10 of the Best-Selling Workout Songs in History
You don't have to be in-the-know about music's top-charting singles to appreciate this fun and fast-paced playlist.
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The other day, I was wondering what the best-selling song of all time was. I thought it would be the 1997 version of “Candle in the Wind” (which Elton John recorded in memory of Princess Diana)—but in fact, Bing Crosby’s “White Christmas” has it beat by 17 million copies or so. While reviewing a list of the best-selling tunes, I thought it might be interesting to pull out some of the workout highlights and collect them here.
Viewed together, the songs’ enduring appeal is hard to dispute. If you have even a passing interest in movies, there’s a good chance you’ve seen John Travolta and Olivia Newton-John strutting their stuff to “You’re the One That I Want” or Sylvester Stallone training to “Eye of the Tiger.” Similarly, if you watched any MTV in the 1990s, you’ve surely seen the videos for “Baby, One More Time” and “Smells Like Teen Spirit.” Assuming you’ve had contact with a radio at some point in the last 40 years, you’re also likely familiar with “I Will Survive” and “Wannabe.”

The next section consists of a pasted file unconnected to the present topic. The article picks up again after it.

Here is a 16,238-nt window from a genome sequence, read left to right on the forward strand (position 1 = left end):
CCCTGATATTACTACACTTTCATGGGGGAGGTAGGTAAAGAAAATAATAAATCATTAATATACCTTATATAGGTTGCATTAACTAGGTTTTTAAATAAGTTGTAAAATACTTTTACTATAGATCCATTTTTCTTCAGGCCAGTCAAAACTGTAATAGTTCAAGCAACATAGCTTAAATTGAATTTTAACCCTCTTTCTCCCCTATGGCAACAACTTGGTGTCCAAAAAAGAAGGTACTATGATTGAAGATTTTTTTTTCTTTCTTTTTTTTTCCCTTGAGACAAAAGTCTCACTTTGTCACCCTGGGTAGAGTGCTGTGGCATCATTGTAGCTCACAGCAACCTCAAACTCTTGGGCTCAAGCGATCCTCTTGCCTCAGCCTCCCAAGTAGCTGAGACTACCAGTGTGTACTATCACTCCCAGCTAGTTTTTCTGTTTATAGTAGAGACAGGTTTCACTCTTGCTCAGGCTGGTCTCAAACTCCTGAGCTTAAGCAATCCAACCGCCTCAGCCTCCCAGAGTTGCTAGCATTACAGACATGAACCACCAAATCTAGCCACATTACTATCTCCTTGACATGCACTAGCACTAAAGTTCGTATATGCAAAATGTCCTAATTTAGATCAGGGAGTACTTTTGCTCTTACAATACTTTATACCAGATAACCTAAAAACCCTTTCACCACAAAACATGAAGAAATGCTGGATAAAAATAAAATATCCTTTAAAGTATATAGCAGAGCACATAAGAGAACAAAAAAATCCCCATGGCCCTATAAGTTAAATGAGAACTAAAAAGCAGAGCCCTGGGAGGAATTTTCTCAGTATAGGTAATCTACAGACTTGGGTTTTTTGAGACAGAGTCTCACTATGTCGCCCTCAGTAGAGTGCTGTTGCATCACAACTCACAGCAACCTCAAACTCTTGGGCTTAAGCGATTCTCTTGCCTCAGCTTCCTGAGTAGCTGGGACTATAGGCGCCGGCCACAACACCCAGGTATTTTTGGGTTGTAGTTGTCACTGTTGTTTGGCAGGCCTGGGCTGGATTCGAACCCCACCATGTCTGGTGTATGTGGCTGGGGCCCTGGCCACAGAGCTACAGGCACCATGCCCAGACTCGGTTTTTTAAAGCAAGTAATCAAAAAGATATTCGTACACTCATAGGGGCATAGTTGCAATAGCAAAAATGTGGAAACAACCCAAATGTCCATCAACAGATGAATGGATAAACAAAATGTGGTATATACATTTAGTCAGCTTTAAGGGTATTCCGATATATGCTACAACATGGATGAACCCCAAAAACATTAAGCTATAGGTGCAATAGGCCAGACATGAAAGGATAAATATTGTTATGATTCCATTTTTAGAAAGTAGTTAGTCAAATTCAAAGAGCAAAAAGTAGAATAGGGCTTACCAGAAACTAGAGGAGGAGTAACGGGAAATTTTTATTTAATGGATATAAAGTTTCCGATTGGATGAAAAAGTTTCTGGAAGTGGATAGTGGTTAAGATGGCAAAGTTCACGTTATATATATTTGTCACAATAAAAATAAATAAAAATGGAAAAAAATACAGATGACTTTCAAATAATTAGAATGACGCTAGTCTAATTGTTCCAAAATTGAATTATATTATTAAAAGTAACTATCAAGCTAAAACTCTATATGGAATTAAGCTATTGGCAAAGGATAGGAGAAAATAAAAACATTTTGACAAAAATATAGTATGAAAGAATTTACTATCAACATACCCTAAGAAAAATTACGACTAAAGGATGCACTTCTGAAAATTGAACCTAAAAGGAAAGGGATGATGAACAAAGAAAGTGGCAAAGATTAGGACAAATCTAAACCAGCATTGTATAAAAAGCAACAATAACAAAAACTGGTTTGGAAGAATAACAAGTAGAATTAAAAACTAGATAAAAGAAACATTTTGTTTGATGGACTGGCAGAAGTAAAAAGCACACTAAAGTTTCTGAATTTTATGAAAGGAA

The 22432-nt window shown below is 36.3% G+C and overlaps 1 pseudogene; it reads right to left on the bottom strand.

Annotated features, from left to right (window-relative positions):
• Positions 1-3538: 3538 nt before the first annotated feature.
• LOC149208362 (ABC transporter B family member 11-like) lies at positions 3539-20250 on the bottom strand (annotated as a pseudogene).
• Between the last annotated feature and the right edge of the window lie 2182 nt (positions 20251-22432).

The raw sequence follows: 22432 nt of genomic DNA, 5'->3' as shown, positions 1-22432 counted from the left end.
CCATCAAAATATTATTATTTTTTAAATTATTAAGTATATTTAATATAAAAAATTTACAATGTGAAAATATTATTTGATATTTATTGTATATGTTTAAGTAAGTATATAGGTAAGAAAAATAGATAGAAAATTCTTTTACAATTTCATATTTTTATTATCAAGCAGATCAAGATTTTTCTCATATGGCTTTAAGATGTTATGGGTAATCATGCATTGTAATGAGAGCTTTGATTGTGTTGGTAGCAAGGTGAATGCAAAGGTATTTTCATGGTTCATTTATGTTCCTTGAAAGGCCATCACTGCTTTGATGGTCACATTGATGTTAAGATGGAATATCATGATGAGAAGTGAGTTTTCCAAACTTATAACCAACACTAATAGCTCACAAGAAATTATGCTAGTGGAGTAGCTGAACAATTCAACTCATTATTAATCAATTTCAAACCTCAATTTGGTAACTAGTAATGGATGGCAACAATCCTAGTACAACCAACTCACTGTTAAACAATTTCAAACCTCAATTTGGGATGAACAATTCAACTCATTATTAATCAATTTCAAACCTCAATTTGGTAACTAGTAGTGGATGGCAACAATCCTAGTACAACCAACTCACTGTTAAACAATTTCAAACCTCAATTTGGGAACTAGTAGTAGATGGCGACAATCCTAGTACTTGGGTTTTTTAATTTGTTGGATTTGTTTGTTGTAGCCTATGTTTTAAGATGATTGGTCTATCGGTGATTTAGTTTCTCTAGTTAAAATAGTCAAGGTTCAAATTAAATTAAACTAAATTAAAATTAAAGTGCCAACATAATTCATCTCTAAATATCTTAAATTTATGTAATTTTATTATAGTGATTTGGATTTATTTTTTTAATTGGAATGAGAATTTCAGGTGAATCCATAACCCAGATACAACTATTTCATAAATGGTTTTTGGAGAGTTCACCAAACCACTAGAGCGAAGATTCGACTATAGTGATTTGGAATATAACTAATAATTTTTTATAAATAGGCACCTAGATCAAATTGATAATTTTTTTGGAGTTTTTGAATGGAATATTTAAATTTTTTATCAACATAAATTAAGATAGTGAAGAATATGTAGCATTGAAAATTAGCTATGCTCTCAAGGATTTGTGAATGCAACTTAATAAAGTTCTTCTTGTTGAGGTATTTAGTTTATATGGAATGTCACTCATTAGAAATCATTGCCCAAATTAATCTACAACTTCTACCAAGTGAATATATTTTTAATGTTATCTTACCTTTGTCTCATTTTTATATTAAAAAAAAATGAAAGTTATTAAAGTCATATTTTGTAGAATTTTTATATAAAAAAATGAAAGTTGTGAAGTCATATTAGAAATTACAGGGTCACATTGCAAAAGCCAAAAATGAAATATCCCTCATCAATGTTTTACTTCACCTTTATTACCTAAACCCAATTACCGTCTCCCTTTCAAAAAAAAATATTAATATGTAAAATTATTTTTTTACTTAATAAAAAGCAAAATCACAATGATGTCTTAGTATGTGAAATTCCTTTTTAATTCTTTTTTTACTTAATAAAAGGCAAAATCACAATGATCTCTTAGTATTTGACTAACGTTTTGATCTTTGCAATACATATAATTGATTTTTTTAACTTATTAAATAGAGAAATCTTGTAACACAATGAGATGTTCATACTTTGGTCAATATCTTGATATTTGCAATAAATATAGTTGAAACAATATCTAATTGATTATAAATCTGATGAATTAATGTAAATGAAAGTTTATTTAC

In short, what the list lacks in surprises it makes up for in both variety and buoyancy. So, if you’re looking for something upbeat and durable to help you pick up the pace, consider adding any of the tunes below to your workout playlist. For context and conversational appeal, the list below is presented in order by popularity—starting with the biggest sellers.
John Travolta & Olivia Newton-John – You’re The One That I Want – 107 BPM
Gloria Gaynor – I Will Survive – 116 PM
Los Del Rio – Macarena (Bayside Boys Remix) – 104 BPM
Britney Spears – …Baby One More Time – 93 BPM
Survivor – Eye of the Tiger – 108 BPM
Shakira – Whenever, Wherever – 107 BPM
Ricky Martin – Livin’ la Vida Loca – 179 BPM
Nirvana – Smells Like Teen Spirit – 119 BPM
Spice Girls – Wannabe – 110 BPM
To find more workout songs, folks can check out the free database at Run Hundred. Visitors can browse song selections there by genre, tempo and era to find the music that best fits their particular workout routines.